At present the value of one aircraft engine can run up to more than $20m [For the availability of the various types and prices of engines and aircraft, see issues of Airline Fleet Management.] As substantial funds are needed, it is customary that engines are internationally financed separately from airframes. When an engine is removed for overhaul, it is often replaced by a spare engine and the engine is often not re-installed on the same airframe. To avoid substantial expenses co-operating airlines enter into engine-pooling arrangements. As a result of the extremely movable nature of aircraft engines, generally several jurisdictions are involved in these agreements. Therefore, these transactions raise a number of questions concerning the changing legal status of an engine at the global level. These matters are of immediate concern to the owners of the aircraft and engines.

The frivolous notion concerning the title-shift of engines

For many years some Dutch aviation lawyers have suggested that the doctrine of accession applies to the financing of aircraft engines in the Kingdom.  Without properly scrutinizing the validity of this view, several foreign lawyers passed it on to their clients abroad. This has resulted in the devastating impact of the title-shift theory on the universal aviation practice. The accession doctrine implies that an engine which is attached to an aircraft legally turns into a “component part” of an aircraft. It has been alleged that the sole requirement for becoming a component part is a mechanical connection. Thus the owner of the aircraft is supposed to be the owner of the engine. The suggested transfer of title to engines occurs by operation of law. This term expresses that the title-shift requires no consent of the owner of the engine. The accretion principle would make the separate financing and leasing of engines impossible.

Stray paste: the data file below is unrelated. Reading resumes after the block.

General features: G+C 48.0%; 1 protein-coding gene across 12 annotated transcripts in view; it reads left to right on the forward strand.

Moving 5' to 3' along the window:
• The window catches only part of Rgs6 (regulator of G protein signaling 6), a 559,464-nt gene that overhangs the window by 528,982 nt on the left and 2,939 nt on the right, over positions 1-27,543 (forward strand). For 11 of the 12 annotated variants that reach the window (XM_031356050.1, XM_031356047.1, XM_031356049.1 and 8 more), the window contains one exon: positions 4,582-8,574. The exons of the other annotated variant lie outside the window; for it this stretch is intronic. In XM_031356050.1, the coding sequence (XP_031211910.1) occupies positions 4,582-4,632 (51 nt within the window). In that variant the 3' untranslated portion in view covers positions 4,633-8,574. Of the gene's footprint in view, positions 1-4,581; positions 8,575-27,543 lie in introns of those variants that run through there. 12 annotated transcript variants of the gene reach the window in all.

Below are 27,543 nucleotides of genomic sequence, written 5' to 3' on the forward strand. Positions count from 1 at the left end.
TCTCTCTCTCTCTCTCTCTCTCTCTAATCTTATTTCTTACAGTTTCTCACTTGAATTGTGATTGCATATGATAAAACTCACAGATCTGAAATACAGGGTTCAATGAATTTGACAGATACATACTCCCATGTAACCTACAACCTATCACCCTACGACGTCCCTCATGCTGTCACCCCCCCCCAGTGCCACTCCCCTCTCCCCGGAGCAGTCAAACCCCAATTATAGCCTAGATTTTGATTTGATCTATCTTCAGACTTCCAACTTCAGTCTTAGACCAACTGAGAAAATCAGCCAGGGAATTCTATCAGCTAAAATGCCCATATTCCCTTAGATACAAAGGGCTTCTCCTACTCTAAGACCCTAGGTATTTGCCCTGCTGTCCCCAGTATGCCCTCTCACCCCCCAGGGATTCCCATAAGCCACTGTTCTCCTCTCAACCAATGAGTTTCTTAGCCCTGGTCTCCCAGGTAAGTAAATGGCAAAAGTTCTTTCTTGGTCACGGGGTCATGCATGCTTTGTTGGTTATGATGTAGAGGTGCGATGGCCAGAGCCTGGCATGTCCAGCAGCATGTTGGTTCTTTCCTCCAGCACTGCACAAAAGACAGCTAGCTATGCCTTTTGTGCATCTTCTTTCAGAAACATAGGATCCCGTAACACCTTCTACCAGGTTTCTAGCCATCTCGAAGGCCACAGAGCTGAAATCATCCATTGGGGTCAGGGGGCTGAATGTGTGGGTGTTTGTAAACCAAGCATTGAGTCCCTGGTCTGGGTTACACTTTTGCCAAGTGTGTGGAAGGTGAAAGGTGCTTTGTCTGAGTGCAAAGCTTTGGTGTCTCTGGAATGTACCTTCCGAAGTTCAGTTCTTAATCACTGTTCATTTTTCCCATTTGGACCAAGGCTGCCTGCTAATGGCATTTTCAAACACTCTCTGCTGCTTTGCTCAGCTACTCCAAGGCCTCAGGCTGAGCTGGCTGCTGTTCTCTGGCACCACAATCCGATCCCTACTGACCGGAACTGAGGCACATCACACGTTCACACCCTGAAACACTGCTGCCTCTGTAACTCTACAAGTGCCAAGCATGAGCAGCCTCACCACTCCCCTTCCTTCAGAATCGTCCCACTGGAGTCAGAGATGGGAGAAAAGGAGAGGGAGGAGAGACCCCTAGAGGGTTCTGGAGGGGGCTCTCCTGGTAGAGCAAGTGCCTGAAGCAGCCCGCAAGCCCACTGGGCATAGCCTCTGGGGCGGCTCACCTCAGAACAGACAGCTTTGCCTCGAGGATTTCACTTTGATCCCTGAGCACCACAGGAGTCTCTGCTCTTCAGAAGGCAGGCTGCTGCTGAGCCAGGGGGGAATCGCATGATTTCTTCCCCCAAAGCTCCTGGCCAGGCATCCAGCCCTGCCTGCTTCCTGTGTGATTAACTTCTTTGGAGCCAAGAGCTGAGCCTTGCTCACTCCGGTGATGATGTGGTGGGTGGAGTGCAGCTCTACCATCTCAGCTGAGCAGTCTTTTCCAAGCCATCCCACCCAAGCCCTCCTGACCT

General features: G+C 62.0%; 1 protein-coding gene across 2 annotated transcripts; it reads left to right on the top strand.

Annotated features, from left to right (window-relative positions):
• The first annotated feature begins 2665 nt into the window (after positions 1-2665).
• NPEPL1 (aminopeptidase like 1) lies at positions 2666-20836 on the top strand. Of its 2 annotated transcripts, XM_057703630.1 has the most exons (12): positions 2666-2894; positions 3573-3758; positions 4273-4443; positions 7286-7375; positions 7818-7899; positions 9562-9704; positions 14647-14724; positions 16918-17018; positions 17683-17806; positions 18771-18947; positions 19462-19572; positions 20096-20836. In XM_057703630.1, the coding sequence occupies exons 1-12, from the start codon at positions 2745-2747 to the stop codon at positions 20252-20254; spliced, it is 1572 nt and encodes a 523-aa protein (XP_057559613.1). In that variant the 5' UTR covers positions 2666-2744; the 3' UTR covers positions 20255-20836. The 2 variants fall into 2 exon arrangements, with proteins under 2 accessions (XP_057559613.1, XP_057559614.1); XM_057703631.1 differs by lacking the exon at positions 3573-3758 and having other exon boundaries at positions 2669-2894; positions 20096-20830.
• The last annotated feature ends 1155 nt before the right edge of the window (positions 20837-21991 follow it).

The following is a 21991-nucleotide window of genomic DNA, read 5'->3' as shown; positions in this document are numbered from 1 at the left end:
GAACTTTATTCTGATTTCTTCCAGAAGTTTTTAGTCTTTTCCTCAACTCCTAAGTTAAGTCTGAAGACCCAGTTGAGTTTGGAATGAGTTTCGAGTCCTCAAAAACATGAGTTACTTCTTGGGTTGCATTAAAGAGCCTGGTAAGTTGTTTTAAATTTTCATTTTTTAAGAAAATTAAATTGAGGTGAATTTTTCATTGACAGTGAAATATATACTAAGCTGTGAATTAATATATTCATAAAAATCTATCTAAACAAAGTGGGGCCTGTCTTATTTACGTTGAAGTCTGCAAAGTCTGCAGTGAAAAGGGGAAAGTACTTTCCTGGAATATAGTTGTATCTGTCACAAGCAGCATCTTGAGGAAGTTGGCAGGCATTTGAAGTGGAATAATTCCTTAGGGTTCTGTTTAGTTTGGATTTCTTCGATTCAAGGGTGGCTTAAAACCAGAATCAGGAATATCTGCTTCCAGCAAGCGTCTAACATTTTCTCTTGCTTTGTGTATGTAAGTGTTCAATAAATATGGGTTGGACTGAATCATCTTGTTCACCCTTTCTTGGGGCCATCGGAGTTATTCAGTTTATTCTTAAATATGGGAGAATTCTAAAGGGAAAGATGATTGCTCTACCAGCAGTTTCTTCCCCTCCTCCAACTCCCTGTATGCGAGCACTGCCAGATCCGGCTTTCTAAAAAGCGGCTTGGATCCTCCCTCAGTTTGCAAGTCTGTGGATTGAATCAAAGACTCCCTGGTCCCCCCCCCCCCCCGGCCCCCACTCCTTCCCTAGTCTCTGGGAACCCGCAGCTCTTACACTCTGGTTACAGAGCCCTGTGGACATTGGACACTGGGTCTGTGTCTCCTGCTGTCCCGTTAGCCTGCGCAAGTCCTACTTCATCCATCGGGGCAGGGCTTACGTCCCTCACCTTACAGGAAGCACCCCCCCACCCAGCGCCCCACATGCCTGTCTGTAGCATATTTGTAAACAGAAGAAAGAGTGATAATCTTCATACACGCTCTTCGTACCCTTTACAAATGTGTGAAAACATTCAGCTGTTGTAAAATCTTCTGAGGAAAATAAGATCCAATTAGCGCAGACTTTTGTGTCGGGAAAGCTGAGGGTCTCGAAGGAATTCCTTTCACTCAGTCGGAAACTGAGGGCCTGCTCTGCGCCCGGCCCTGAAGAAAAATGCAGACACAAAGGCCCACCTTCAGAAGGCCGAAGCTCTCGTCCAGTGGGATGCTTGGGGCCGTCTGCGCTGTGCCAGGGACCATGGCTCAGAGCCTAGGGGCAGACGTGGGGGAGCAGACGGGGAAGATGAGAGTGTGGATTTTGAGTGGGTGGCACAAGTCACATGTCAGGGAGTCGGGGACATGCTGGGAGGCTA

Some Dutch lawyers even suggest that XVI of the Geneva Convention dictates a strict accretion-rule. However, this assumption is in conflict with the practical intent and legal structure of this treaty. While it aims to facilitate the international financing of aircraft, the alleged title-annexation theory frustrates its goal. Moreover, it does not provide for a property laws regime governing the creation, validity, and effects of rights in aircraft. It merely obliges its Contracting States to recognise four types of consensual rights in aircraft. From the outset it is stressed that the Geneva Convention does not purport to say whether or not the non-consensual ownership of an aircraft engine has been transferred to the owner of an airframe. Thus, the support of the Dutch lawyers to the accession doctrine derives solely from a non-existent international property law regime. Their frivolous opinion should be dismissed.

On the other hand, the Cape Town Convention and Protocol have established the needed substantive property laws. Their combined regime governs the creation, validity and effects of international interests in aircraft engines. The two instruments have codified the prevailing legal opinion of the international aviation practice. The Protocol explicitly ensures that the registered international interest in an engine shall not be affected by its installation on or removal from an aircraft. In sum, there is no existing international aviation finance treaty which dictates that the accretion principle must be observed.

The grave consequences of the alleged title-shift theory

It has been wrongfully proposed that the accession doctrine is applicable to engines financing in the Kingdom and globally. On the other hand, the same commentators that proposed this have accurately portrayed the negative practical consequences of this legal theory as follows:
“Any lawyer involved in aircraft finance transactions will be able to tell you juicy stories of security rights which are doomed, judgments which are likely to be unenforceable in other jurisdictions and third party rights which may render a hundred-page contract useless”.